The Unspoken Threat

excerpted from the book

Betraying the National Interest

by Frances Moore Lappe', Rachel Shuman, and Kevin Danaher

published 1982 - by The Institute for Food and Development Policy
(Food First)

... the only way to fully comprehend U.S. policies toward the third world is to posit what we call "the threat of a good example." Insurgencies in the third world do not challenge U.S. military security or even, ultimately, investments by U.S. corporations.... What they represent is the possibility that emerging nations may demonstrate by example that the United States may not be the last word in democracy, freedom, and opportunity. That threat is much greater if weighed from the perspective of those who see it in their interest to preserve unchanged the present U.S. economic and political order.

This might sound farfetched. But think of the implications. What if a third-world society demonstrated that the choice is not just between U.S.-style capitalism and Soviet-style statism? What if an emerging third-world order were to offer greater opportunities for citizens to be involved in the shaping of economic policy than either superpower model-more worker-owned businesses, independent farming cooperatives, as well as citizen participation in village to national economic planning? Or expanded human rights protection to include the right of every rural person to farmland sufficient to live in dignity? Or began building a political system in which wealth is strictly precluded as a factor in gaining office?

We are not talking about utopias. We don't believe in them. We are simply talking about societies trying to do things some what differently than we do here, based on different underlying assumptions. To U.S. policymakers, only the market distribution of goods and exclusively private control over productive property are consistent with freedom and democracy. To do things differently is to undermine both. But what if an emerging society were to question such a dogmatic approach to the market and private control, putting people's need for land, jobs, and food first? And what if such policies were pursued with broad popular support, not repressive measures, so that people felt their freedom expanded?

Such a development almost certainly would give hope to oppressed peoples throughout the world who today have so few positive examples to inspire them. Moreover, U.S. citizens, observing these developments abroad, might be encouraged to challenge the control of concentrated wealth here at home and the assumption that those monolithic corporations so determining our well-being are best left beyond democratic control. It should be noted that the concentration of wealth in the United States is no less than in many third-world countries. Here, the richest one percent own more wealth than the bottom ninety percent.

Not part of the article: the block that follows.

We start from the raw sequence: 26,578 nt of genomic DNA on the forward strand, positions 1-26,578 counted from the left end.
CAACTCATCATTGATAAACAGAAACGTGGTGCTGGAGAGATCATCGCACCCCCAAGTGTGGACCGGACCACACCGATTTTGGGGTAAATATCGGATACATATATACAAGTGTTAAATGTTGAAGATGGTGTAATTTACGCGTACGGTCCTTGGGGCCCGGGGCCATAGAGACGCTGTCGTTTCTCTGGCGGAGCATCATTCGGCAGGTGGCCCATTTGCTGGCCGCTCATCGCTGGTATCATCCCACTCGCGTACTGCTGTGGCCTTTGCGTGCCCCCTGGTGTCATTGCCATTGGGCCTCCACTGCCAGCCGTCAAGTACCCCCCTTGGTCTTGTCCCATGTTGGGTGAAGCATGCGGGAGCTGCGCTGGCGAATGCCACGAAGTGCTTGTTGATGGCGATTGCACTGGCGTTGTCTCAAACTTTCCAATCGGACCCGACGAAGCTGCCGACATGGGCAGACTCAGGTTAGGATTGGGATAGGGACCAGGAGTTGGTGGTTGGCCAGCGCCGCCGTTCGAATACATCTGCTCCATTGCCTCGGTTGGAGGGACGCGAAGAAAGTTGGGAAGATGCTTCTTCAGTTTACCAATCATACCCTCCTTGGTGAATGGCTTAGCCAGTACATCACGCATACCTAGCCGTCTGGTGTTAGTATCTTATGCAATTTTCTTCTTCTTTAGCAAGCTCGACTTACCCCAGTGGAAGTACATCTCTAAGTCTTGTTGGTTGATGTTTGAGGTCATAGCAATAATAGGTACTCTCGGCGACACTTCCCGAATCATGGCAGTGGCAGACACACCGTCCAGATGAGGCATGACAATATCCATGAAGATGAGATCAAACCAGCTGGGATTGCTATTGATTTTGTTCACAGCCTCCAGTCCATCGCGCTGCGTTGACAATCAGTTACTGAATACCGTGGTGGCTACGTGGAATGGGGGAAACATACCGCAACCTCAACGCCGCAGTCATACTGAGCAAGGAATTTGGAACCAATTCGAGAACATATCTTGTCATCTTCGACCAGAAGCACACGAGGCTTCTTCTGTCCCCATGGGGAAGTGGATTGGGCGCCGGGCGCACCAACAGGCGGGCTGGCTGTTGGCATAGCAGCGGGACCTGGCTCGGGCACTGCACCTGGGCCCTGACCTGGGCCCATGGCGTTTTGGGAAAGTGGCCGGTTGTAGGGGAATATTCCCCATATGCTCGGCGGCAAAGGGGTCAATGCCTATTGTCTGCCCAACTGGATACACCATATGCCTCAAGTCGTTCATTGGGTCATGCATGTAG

In this sense, the "domino effect" may be a legitimate fear, for some. Not that dominoes fall into the Soviet camp, but that, if there were just one third-world society to offer both greater freedom grounded in economic security, along with civil liberties, it would inspire others to work to challenge the control of concentrated wealth.

Our government constantly rivets public attention on the Soviet Union as the only real threat to our well-being. This approach serves beautifully to insure that such embarrassing questions are not raised. And, at the same time, it insures- through militarized foreign policies...- that no third-world society that might provoke such questions is allowed to emerge.


Common Interests

... a U.S. policy supporting repressive governments and subverting those with Soviet ties ends up backfiring, in some cases even strengthening the position of the Soviet Union. But in a broader sense, we believe these policies ultimately defeat the interests of the majority of Americans as well. As long as the United States contributes to maintaining political structures in the third world that trap people in poverty, it undercuts the well-being of U.S. citizens. How? To answer, we must first ask: On what does the well being of most Americans rest?

First peace and security. But can there be peace as long as people are deprived of survival necessities? Throughout the world, the 20th century has seen the concept of human rights deepen to embrace the notion of economic justice. In part through religious awakening, in part through growing awareness that sufficient resources do exist for all, people who have been robbed of life-sustaining resources are demanding economic rights: land to feed their families, jobs, food. (An irony is that in part it is American rhetoric of freedom and democracy that has helped to inspire this spreading belief in a better future.)

Such people, long oppressed but awakening to their rights, will not be silenced. Thus, unless their rights are acknowledged, violence will continue to mount. Our point is simple: it takes violence to keep people hungry. Americans want to live in a less volatile world, but are denied this greater security, as long as Washington's low intensity warfare blocks real change in the third world.

Second, bargaining power as workers. In an economy dominated by globe-spanning corporations, neither the jobs nor wages of American workers are secure, as long as hundreds of millions of workers in the third world are denied the right to organize. Until workers can organize and establish links of mutual support across national borders, corporations are free to go wherever they can find the most inexpensive and pliant workforce. And, they can always threaten to, and often do, go elsewhere if workers demand a living wage and healthy working conditions.

Third, markets for their production. As long as majorities abroad are kept in poverty, U.S. workers are denied millions of customers for our exports. And, as long as third-world countries are ruled by elite-controlled governments eager to push food exports while their own people go without, U.S. farmers will be increasingly squeezed out of international markets. Today, for example, markets for U.S. farmers' commodities abroad are being undercut in part by rapidly increasing exports from Latin American countries.

In these and many other ways the interests of the vast majority in the United States are not served by a keep-the-lid-on change foreign aid policy. Our interests can be met only as profound changes occur that begin to democratize political and economic life within third world societies.